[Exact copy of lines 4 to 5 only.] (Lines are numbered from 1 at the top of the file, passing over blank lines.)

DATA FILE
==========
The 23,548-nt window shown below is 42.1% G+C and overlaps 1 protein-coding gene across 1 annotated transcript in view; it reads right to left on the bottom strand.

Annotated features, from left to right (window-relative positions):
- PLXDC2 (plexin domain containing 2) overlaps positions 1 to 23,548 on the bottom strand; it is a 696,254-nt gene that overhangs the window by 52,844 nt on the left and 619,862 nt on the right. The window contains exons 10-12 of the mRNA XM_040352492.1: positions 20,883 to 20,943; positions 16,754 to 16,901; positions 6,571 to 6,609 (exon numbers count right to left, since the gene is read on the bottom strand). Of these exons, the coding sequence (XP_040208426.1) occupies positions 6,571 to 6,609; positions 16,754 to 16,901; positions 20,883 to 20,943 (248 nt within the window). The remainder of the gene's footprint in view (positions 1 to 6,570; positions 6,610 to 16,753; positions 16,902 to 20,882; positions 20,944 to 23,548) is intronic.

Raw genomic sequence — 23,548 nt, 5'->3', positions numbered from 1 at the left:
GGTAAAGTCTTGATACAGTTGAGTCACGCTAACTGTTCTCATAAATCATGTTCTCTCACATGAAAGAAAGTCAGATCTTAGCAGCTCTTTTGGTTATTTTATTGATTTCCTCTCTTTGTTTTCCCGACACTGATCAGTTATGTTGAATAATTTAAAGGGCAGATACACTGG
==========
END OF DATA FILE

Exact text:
Raw genomic sequence — 23,548 nt, 5'->3', positions numbered from 1 at the left:
GGTAAAGTCTTGATACAGTTGAGTCACGCTAACTGTTCTCATAAATCATGTTCTCTCACATGAAAGAAAGTCAGATCTTAGCAGCTCTTTTGGTTATTTTATTGATTTCCTCTCTTTGTTTTCCCGACACTGATCAGTTATGTTGAATAATTTAAAGGGCAGATACACTGG